The size disadvantage is not as bad as it seems, which is critical given Colson’s elaborate offensive repertoire. He has the entire package. He shot 43.3 percent from three last season. He can score in the post. He’s a killer from 17-feet and in. He can pass out of double-teams as well, which is where this all comes together: Notre Dame can put four shooters on the floor around him, which puts defenses in a bind. Either you try to stop him one-on-one (more on that in a second) or you send another defender, at which point Colson makes the right pass and the Irish get an open three.

“We try to isolate him,” Farrell said. “He’s just so hard to guard. He can shoot, he can hit that step back, he’s long enough that he can finish around the rim. He’s hard to guard from the post out because when he’s fading away, he’s got those long arms where he can get that off. He plays angles well. He’s so unique.”

Much of Colson’s improvement one-on-one can be credited to Notre Dame assistant Ryan Humphrey. Humphrey was part of Brey’s first teams at Notre Dame, a 6-foot-10 low-post bruiser that averaged 19 points, 10 boards and three blocks as a senior before getting selected as the 19th pick of the 2002 NBA Draft. He bounced around the NBA for five years before spending some time playing in Europe. He’s retired now, and joined Brey’s staff in the spring of 2016.

And as soon as he got onto campus, he made a point to seek out Colson.

To play one-on-one.

“If he can score on me, he can score on anyone,” Humphrey said with a smile.

He was right.

“Our first workout and I couldn’t score on him,” Colson said. “It was a big reality check on where my game needs to be. He’s been out of the game for eight years and he’s still locking me up?”

Those one-on-one games, which Colson credits with “expanding my game,” still persist, although it’s tough to figure out who, exactly, is winning these days. The one thing they do agree on is, as Colson puts it, that “he doesn’t call any fouls.”


(Grant Halverson/Getty Images)

Bonzie Colson was never a diamond in the rough.

His father was an assistant coach on Al Skinner’s staff at Boston College. He played for St. Andrew’s School, a powerhouse high school program in Rhode Island that has produced the likes of Michael Carter-Williams and Cole Swider, a top 40 prospect committed to Villanova. He played AAU ball for BABC, which had, in the two previous years, had produced Nerlens Noel, Wayne Selden, Georges Niang, Jake Layman and Andrew Chrabacz.

Everyone saw Colson.

They just didn’t know what they were looking at.

NCAA steering farther and farther away from harsh penalties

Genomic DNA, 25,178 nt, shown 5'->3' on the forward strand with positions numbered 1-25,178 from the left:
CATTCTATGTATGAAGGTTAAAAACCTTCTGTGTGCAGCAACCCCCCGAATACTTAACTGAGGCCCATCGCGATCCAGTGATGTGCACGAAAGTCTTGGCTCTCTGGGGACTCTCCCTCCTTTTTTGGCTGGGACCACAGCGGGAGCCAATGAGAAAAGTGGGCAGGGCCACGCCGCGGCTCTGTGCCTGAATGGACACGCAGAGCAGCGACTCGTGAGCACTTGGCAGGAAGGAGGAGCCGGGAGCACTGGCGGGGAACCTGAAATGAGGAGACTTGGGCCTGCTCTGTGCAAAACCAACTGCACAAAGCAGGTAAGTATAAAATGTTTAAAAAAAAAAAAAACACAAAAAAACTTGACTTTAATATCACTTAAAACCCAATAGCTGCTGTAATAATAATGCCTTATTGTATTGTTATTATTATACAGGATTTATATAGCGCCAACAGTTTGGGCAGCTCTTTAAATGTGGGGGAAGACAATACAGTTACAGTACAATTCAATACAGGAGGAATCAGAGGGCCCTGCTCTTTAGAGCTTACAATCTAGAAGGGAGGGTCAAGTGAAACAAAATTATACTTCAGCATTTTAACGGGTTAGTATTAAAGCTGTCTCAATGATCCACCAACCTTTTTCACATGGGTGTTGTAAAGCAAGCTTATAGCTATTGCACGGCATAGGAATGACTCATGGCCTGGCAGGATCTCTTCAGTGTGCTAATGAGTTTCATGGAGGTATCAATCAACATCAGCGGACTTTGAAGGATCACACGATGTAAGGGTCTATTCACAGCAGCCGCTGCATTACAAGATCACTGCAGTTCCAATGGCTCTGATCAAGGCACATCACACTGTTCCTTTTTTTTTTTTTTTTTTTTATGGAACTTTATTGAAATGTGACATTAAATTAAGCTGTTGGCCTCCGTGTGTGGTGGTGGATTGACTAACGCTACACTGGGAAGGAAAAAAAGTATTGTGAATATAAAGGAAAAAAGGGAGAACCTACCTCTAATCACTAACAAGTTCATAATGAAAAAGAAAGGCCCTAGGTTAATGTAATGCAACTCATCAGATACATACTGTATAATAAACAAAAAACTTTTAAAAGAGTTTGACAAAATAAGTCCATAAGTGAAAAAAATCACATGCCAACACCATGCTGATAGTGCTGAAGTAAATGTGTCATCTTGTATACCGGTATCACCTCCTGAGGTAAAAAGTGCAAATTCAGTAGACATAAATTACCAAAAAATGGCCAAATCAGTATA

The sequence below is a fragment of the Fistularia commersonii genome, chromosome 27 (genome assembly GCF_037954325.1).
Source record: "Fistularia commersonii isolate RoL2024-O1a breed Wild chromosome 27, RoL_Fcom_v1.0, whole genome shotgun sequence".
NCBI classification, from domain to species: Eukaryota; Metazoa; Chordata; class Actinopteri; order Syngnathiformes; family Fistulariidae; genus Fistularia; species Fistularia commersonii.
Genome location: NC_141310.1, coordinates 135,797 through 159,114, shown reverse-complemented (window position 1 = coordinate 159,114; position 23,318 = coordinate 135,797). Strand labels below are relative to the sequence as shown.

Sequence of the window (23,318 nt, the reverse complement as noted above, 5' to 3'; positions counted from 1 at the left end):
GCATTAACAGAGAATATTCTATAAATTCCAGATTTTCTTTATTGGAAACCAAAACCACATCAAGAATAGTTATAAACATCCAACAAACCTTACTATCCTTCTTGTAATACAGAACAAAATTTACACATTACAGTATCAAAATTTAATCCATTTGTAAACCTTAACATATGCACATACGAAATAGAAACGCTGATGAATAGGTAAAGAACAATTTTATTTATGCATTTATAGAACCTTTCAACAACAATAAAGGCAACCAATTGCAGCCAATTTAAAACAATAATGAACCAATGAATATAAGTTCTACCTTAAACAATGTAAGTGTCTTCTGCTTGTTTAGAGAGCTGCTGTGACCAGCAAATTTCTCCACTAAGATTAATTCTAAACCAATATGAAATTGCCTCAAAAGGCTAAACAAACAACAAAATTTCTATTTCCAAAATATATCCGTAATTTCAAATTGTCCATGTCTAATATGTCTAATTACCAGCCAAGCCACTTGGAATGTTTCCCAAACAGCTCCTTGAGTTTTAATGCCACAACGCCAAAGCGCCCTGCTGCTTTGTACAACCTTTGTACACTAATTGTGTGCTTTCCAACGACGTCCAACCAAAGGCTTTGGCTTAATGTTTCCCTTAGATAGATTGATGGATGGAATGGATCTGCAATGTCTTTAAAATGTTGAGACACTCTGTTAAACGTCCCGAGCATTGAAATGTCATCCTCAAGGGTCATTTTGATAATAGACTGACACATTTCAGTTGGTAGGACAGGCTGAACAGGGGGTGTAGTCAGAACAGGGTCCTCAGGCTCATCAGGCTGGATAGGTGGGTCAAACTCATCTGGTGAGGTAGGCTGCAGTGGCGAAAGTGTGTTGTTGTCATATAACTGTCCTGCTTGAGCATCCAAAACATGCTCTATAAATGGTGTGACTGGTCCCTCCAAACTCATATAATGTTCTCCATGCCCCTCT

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The days of postseason bans and crippling scholarship reductions to punish schools for breaking NCAA rules appear to be winding down.

Memphis was placed on three years of probation earlier this week with a public reprimand and fined for NCAA violations related to the recruitment and short college career of James Wiseman, who is about to start his third season with the Golden State Warriors. The NCAA also wrapped up an investigation of Air Force football for breaking the COVID-19 recruiting quiet period.

No postseason bans or scholarship reductions in either case. The Independent Accountability Review Panel, the NCAA’s outside arm of enforcement, said in its decision in the Memphis case that it did not want to punish current athletes.

That sentiment is widespread in college athletics these days, even with millions of dollars suddenly flowing to athletes from various sources for their celebrity endorsements amid concerns over improper inducements. In fact, it is on the way to being codified: Last month, the Division I Board of Directors adopted three proposals to change the infractions process.

The board also committed to “identifying appropriate types of penalties and modifying current penalty ranges, including identifying potential alternative penalties to postseason bans.”

Trying to predict what those alternatives will be is difficult, but if the goal is to avoid harming athletes and others who were not involved in the violations the options are limited.

“I emphatically believe it’s the wrong direction to go,” said Nebraska law professor Jo Potuto, who spent nine years on the NCAA’s Committee on Infractions in the late 1990s and early 2000s.

“If you’re going to deter, the punishment has to fit the offense, right?” Potuto added. “You’re not going to deter serious violations with penalties that are not perceived to be really serious.”

Since January 2020, there have been at least 45 major infractions cases decided by the NCAA. Of those, at least 15 involved Level I allegations, the most serious and those carrying the most severe penalties; six cases resulted in some kind of postseason ban, with four of them self-imposed.

The Memphis case went through the IARP, which was created in response to the FBI’s investigation of college basketball corruption but is now being discontinued. Sunsetting the IARP was among several recommendations put forth by the NCAA’s Division I Transformation Committee earlier this year and recently adopted by the board.

As college sports moves toward less centralized governance by the NCAA and deregulation in general, the hope is to create a more streamlined enforcement process.